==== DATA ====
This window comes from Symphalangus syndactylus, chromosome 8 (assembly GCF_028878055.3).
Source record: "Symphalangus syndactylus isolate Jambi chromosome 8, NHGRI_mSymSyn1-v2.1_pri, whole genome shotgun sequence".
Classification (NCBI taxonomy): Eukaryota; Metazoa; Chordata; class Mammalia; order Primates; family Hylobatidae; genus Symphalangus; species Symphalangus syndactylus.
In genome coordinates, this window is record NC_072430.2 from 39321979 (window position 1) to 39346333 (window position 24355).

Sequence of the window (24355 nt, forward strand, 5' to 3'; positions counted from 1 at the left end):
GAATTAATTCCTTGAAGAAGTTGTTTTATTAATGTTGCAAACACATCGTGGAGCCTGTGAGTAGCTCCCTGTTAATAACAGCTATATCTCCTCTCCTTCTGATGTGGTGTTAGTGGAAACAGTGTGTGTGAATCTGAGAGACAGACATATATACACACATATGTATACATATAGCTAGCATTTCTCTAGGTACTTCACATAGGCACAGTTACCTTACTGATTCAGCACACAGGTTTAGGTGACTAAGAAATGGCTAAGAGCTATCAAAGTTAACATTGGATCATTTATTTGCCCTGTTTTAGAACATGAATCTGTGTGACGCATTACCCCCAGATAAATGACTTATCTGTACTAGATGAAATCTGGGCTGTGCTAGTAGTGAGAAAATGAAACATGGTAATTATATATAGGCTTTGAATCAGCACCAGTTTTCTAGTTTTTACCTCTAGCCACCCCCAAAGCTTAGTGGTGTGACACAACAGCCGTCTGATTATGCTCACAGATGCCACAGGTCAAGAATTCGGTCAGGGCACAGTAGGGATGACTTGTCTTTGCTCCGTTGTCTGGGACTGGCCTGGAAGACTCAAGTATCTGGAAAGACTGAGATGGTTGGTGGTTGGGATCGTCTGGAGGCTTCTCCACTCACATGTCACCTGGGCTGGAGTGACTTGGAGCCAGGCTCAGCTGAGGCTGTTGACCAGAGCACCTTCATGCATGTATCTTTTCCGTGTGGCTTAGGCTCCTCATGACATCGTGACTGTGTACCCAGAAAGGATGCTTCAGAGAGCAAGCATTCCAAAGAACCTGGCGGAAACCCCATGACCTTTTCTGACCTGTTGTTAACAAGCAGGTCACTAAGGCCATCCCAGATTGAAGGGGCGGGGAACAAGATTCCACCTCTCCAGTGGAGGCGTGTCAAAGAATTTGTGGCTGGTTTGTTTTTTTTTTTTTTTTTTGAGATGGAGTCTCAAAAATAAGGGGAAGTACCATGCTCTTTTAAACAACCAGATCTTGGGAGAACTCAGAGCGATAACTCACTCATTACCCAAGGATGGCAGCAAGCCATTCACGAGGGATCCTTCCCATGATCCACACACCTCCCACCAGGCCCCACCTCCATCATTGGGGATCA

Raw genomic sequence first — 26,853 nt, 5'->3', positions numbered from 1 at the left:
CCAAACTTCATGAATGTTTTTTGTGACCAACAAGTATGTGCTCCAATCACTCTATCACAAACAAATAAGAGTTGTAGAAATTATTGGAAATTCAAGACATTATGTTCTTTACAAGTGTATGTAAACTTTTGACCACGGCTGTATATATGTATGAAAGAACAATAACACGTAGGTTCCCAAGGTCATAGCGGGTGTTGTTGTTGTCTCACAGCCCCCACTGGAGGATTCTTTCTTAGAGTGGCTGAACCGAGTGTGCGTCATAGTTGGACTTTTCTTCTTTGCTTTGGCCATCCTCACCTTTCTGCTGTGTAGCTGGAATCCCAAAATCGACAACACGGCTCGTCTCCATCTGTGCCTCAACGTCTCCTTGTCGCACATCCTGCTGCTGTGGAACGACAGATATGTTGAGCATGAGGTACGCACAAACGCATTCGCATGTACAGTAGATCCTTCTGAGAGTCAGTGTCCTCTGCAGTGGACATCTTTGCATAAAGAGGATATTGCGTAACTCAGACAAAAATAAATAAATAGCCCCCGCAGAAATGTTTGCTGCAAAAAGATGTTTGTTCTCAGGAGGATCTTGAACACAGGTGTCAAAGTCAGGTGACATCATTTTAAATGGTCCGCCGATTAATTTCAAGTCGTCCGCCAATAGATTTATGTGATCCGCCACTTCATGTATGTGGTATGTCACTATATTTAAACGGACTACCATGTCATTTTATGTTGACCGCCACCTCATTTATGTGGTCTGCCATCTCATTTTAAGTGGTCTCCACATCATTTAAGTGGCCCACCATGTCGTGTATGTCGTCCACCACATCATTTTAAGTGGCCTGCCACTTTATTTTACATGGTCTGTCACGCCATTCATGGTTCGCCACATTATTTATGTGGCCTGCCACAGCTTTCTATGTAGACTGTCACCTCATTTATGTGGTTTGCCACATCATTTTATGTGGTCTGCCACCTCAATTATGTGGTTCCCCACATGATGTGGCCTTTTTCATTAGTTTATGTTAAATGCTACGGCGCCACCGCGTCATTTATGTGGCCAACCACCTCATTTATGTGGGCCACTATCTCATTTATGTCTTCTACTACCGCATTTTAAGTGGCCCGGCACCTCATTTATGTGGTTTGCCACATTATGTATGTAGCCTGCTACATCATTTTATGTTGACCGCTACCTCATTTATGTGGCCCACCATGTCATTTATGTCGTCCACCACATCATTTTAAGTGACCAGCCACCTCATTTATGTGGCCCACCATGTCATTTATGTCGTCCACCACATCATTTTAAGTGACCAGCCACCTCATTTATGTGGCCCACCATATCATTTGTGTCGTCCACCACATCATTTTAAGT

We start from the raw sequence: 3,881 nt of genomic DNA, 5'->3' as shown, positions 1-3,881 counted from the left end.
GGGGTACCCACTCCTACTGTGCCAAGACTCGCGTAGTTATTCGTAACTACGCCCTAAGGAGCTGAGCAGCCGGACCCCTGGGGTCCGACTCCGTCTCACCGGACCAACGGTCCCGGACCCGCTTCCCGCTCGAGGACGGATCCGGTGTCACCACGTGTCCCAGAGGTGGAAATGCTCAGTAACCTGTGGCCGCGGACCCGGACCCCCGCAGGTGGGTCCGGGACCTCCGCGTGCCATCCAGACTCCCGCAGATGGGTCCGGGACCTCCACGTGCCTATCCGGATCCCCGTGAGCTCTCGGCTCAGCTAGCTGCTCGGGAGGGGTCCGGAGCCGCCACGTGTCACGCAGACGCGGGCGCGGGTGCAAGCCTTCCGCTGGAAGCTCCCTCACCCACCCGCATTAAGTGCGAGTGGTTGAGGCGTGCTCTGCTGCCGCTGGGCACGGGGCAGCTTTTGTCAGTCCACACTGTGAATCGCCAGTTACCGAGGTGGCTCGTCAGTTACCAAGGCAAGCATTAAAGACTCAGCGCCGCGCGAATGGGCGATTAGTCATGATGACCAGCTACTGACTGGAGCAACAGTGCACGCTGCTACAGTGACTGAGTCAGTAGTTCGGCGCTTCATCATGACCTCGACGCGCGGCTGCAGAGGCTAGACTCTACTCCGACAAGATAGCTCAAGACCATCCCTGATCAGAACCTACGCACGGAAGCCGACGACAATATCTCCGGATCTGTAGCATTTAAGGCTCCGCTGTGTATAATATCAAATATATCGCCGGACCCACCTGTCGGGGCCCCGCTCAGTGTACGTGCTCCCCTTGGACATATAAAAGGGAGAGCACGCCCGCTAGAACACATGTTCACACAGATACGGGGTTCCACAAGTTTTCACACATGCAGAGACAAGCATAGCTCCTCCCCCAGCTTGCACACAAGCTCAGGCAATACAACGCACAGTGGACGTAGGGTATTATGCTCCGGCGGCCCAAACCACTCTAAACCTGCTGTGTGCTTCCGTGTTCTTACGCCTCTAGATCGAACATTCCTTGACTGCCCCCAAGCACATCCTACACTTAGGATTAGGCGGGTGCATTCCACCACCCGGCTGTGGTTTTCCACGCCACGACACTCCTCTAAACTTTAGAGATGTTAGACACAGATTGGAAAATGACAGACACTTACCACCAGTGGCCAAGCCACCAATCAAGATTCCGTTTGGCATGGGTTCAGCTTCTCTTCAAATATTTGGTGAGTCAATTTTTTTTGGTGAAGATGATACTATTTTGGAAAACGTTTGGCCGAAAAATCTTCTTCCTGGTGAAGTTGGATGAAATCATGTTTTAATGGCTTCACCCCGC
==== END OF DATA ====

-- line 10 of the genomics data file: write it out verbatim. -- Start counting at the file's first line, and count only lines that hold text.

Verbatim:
GGGGTACCCACTCCTACTGTGCCAAGACTCGCGTAGTTATTCGTAACTACGCCCTAAGGAGCTGAGCAGCCGGACCCCTGGGGTCCGACTCCGTCTCACCGGACCAACGGTCCCGGACCCGCTTCCCGCTCGAGGACGGATCCGGTGTCACCACGTGTCCCAGAGGTGGAAATGCTCAGTAACCTGTGGCCGCGGACCCGGACCCCCGCAGGTGGGTCCGGGACCTCCGCGTGCCATCCAGACTCCCGCAGATGGGTCCGGGACCTCCACGTGCCTATCCGGATCCCCGTGAGCTCTCGGCTCAGCTAGCTGCTCGGGAGGGGTCCGGAGCCGCCACGTGTCACGCAGACGCGGGCGCGGGTGCAAGCCTTCCGCTGGAAGCTCCCTCACCCACCCGCATTAAGTGCGAGTGGTTGAGGCGTGCTCTGCTGCCGCTGGGCACGGGGCAGCTTTTGTCAGTCCACACTGTGAATCGCCAGTTACCGAGGTGGCTCGTCAGTTACCAAGGCAAGCATTAAAGACTCAGCGCCGCGCGAATGGGCGATTAGTCATGATGACCAGCTACTGACTGGAGCAACAGTGCACGCTGCTACAGTGACTGAGTCAGTAGTTCGGCGCTTCATCATGACCTCGACGCGCGGCTGCAGAGGCTAGACTCTACTCCGACAAGATAGCTCAAGACCATCCCTGATCAGAACCTACGCACGGAAGCCGACGACAATATCTCCGGATCTGTAGCATTTAAGGCTCCGCTGTGTATAATATCAAATATATCGCCGGACCCACCTGTCGGGGCCCCGCTCAGTGTACGTGCTCCCCTTGGACATATAAAAGGGAGAGCACGCCCGCTAGAACACATGTTCACACAGATACGGGGTTCCACAAGTTTTCACACATGCAGAGACAAGCATAGCTCCTCCCCCAGCTTGCACACAAGCTCAGGCAATACAACGCACAGTGGACGTAGGGTATTATGCTCCGGCGGCCCAAACCACTCTAAACCTGCTGTGTGCTTCCGTGTTCTTACGCCTCTAGATCGAACATTCCTTGACTGCCCCCAAGCACATCCTACACTTAGGATTAGGCGGGTGCATTCCACCACCCGGCTGTGGTTTTCCACGCCACGACACTCCTCTAAACTTTAGAGATGTTAGACACAGATTGGAAAATGACAGACACTTACCACCAGTGGCCAAGCCACCAATCAAGATTCCGTTTGGCATGGGTTCAGCTTCTCTTCAAATATTTGGTGAGTCAATTTTTTTTGGTGAAGATGATACTATTTTGGAAAACGTTTGGCCGAAAAATCTTCTTCCTGGTGAAGTTGGATGAAATCATGTTTTAATGGCTTCACCCCGC